Dr. Sutton: I'd say that the negative coverage of the Citi Field deal in New York has made some companies squeamish. (Editor's Note: The new home of MLB's Mets opened this past April, with the financial firm having paid $400 million for naming rights via a deal that was secured in 2006, about two years before Citi Group was approved a federal bailout of $45 billion.) And not many companies have the type of money to spend on a naming rights deal of the magnitude needed for the stadiums in Dallas and New York. There is no question that there are companies that want to put their names on those stadiums, but I see them waiting until the economy has come back a bit stronger.
NYSJ: Does it seem as if companies are much more cautious about these deals even if they do have money to spend?
Dr. Sutton: Definitely. You don't spend the money just to put your name on [a stadium]. You have to look at what you want to do, and what you can do, with it. How will you activate behind it? How can you build on it? How can you extend it to other parts of your business? So it's not just the money being spent on the naming rights. It's how you can take advantage of what you are buying. So the naming rights deals that are happening now are taking longer to finalize than they used to.
NYSJ: What changes have you seen, and what changes do you expect to see, regarding sports marketing deals in general?
Dr. Sutton: Companies have to be more open about these deals. Knowing that you will be under public scrutiny, companies have to make a strong case for and explain why they are making the deals. I thought the Citi Field deal was a good one [when it was signed], and also when they explained it [earlier this year when the stadium opened and both Citi and the Mets were publicly scrutinized for it]. Companies have to be better at communicating why they are spending the money, that it's not just to associate their name with a sports property or event but because that is where the opportunities are and that it is good for business. In Citi's case, they came out and said that it makes sense for them and it makes sense for the New York Mets.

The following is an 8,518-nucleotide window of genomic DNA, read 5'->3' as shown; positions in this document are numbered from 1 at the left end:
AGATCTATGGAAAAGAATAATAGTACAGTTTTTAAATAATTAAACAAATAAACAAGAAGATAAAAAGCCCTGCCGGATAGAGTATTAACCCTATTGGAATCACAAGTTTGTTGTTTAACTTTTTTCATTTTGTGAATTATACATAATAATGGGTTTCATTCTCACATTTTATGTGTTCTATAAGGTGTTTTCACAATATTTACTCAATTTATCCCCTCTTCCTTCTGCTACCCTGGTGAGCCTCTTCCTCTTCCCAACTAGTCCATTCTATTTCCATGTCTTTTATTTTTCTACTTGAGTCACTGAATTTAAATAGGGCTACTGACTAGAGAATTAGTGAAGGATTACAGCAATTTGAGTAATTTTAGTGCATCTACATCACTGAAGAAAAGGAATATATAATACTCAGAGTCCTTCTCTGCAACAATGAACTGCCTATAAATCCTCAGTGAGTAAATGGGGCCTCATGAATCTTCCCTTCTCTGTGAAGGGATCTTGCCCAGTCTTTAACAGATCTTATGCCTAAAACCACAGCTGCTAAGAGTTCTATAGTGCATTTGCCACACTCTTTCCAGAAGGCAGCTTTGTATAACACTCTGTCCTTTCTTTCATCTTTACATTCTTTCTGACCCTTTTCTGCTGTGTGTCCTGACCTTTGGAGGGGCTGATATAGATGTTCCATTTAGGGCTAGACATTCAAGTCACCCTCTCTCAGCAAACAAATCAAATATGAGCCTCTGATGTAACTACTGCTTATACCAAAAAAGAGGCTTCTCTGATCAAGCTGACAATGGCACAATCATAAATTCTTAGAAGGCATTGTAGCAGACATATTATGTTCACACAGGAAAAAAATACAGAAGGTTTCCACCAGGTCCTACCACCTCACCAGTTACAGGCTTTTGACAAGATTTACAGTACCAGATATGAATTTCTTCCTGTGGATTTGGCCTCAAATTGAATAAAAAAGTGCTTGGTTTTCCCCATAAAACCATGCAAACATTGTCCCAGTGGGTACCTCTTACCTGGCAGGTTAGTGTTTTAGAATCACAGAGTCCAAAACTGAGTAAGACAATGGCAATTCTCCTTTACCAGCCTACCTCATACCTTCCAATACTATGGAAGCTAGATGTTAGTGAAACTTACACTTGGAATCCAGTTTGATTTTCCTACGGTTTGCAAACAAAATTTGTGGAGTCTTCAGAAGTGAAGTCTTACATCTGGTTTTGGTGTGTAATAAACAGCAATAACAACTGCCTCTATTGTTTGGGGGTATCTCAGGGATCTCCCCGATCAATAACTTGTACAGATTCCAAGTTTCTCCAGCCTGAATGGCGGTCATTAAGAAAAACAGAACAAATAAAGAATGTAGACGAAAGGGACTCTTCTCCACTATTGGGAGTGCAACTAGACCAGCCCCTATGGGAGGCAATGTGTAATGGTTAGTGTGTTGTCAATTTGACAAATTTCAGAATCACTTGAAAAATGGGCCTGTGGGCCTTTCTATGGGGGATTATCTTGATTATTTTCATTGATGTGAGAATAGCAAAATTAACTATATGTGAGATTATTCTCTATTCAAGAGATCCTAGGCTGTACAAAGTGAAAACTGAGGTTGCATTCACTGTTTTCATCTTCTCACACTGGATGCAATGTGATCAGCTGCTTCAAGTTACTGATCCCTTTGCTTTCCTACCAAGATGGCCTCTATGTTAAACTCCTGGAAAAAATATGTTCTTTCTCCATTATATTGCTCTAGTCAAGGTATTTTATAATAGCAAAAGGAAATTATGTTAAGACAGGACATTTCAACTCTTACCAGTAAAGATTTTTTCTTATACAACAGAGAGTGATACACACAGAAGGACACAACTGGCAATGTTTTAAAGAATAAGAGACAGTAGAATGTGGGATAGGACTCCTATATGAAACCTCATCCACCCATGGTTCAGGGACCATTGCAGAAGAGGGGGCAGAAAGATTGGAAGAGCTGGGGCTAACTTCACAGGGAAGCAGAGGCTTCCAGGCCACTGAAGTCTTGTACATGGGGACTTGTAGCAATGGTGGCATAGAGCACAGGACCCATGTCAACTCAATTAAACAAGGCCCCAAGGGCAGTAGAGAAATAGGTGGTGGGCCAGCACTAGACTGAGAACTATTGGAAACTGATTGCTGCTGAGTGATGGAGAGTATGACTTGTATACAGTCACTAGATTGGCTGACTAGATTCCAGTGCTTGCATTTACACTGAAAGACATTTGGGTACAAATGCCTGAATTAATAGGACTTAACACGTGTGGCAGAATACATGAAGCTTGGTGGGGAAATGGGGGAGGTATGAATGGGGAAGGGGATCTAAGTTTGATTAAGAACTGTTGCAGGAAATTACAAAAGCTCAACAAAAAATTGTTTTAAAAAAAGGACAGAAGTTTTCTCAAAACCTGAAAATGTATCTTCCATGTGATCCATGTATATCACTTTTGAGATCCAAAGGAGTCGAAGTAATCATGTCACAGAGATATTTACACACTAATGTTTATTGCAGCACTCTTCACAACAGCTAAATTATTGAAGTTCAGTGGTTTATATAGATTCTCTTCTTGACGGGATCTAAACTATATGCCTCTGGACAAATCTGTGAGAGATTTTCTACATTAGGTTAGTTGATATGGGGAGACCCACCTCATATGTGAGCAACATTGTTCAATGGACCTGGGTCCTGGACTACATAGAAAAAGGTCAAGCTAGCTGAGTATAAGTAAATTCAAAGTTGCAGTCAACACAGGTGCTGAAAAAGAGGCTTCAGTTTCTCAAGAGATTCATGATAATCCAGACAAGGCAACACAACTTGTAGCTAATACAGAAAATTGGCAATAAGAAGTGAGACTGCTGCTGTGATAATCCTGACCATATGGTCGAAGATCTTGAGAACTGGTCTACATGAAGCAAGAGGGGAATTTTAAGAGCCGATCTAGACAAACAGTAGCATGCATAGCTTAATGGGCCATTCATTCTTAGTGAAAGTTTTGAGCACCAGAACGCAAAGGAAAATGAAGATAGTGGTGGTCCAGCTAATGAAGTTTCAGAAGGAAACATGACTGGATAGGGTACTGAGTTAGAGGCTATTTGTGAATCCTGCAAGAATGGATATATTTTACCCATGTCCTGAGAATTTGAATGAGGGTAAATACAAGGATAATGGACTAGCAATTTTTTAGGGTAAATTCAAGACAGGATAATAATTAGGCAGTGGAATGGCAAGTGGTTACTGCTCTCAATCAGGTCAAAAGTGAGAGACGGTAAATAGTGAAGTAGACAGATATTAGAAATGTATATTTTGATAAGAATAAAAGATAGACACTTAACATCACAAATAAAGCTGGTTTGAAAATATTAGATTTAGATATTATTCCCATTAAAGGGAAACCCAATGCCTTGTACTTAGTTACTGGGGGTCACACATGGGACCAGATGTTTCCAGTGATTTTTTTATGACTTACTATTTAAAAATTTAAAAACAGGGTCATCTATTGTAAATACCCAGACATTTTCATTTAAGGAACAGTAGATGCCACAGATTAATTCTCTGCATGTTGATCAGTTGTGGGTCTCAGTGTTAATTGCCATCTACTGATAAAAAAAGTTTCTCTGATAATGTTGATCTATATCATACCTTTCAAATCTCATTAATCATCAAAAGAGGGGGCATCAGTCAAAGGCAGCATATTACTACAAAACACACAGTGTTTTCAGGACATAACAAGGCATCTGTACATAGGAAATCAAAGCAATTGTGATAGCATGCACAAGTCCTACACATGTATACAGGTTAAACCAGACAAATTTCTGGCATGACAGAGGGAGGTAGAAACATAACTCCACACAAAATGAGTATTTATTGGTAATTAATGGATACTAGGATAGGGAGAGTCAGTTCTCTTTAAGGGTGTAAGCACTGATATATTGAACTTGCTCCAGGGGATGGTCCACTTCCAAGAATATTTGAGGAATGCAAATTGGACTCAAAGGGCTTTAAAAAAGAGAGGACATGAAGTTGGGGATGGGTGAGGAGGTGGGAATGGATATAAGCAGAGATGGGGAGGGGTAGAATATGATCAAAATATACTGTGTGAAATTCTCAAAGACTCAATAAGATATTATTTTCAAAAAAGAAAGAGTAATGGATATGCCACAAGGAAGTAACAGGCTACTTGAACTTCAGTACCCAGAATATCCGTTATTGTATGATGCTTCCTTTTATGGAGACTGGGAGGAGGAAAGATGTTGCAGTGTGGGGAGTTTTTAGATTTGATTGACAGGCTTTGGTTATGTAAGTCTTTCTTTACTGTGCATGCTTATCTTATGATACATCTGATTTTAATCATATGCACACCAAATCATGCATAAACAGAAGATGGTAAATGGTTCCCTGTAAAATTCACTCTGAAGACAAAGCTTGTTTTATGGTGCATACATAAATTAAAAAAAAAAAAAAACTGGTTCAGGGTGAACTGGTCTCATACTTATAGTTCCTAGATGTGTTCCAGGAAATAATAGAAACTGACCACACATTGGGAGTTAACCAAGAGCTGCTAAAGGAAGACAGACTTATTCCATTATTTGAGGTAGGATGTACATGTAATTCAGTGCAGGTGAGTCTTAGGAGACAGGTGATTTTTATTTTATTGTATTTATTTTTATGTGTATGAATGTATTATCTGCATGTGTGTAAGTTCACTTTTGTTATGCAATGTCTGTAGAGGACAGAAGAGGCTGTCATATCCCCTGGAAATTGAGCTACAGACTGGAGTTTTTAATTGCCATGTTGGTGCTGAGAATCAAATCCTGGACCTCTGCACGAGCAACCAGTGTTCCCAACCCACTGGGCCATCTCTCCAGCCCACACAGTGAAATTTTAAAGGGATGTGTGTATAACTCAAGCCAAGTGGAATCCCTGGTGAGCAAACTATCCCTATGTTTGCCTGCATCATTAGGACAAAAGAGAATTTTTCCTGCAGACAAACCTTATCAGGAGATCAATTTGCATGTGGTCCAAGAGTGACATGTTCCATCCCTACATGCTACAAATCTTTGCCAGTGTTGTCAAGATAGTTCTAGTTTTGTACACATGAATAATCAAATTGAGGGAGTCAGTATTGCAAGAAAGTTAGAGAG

NYSJ: Has the economy given companies any new advantages?
Dr. Sutton: For a buyer, it is a buyer's market. There are more options. It's what I refer to as flexibility. Before, perhaps you could not buy a piece of or a part of a property or an event. Now you can almost specify what you want. If you don't want to buy into something for a full season but only want to do it for 20 games, you can. If you want to buy into a product launch, or just be a sponsor for a quarter of the season, you can. Where before the answer was "No," now it's "We can work it out." That is the managerial approach.
"It is not a good time for someone who is conservative or who is afraid. It is a good time for innovative sports marketers. You can be aggressive. You can be creative."
NYSJ: When the New York Yankees opened their new stadium this year, did it seem as if team management was somewhat surprised that companies and individuals were less willing to pay high prices for front-row boxes?
Dr. Sutton: Unless you are Jack Nicholson or Paul McCartney, there are a lot of people who do not want to be seen in the front row of any venue right now. On the other hand, if you are in the front row at Yankee Stadium, Madison Square Garden or The Forum in Los Angeles, your message is, "My business is in pretty good shape and I'm confident about where we are going." So there is a flip side to it. (Editor's Note: This interview was conducted prior to the 2009 World Series, during which the Yankees have sold out every home game.)
NYSJ: Does it seem that some sports properties and destinations have managed to maintain their ROI regarding sponsorships and marketing, such as the U.S. Tennis Open?